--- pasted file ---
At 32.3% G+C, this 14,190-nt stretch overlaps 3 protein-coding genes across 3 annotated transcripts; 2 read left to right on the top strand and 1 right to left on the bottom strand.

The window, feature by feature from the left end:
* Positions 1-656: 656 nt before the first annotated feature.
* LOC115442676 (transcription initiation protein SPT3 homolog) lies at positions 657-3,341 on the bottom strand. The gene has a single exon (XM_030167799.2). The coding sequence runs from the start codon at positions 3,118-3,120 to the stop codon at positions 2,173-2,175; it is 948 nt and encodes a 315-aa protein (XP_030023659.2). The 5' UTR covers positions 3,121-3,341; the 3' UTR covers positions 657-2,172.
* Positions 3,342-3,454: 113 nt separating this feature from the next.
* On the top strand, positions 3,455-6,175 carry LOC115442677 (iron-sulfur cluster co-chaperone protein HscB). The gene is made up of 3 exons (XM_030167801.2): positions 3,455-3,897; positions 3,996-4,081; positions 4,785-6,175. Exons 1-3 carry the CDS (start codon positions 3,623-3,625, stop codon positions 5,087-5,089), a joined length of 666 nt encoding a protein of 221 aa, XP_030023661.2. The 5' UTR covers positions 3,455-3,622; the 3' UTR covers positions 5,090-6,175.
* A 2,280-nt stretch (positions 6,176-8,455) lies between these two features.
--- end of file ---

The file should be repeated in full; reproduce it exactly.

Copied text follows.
At 32.3% G+C, this 14,190-nt stretch overlaps 3 protein-coding genes across 3 annotated transcripts; 2 read left to right on the top strand and 1 right to left on the bottom strand.

The window, feature by feature from the left end:
* Positions 1-656: 656 nt before the first annotated feature.
* LOC115442676 (transcription initiation protein SPT3 homolog) lies at positions 657-3,341 on the bottom strand. The gene has a single exon (XM_030167799.2). The coding sequence runs from the start codon at positions 3,118-3,120 to the stop codon at positions 2,173-2,175; it is 948 nt and encodes a 315-aa protein (XP_030023659.2). The 5' UTR covers positions 3,121-3,341; the 3' UTR covers positions 657-2,172.
* Positions 3,342-3,454: 113 nt separating this feature from the next.
* On the top strand, positions 3,455-6,175 carry LOC115442677 (iron-sulfur cluster co-chaperone protein HscB). The gene is made up of 3 exons (XM_030167801.2): positions 3,455-3,897; positions 3,996-4,081; positions 4,785-6,175. Exons 1-3 carry the CDS (start codon positions 3,623-3,625, stop codon positions 5,087-5,089), a joined length of 666 nt encoding a protein of 221 aa, XP_030023661.2. The 5' UTR covers positions 3,455-3,622; the 3' UTR covers positions 5,090-6,175.
* A 2,280-nt stretch (positions 6,176-8,455) lies between these two features.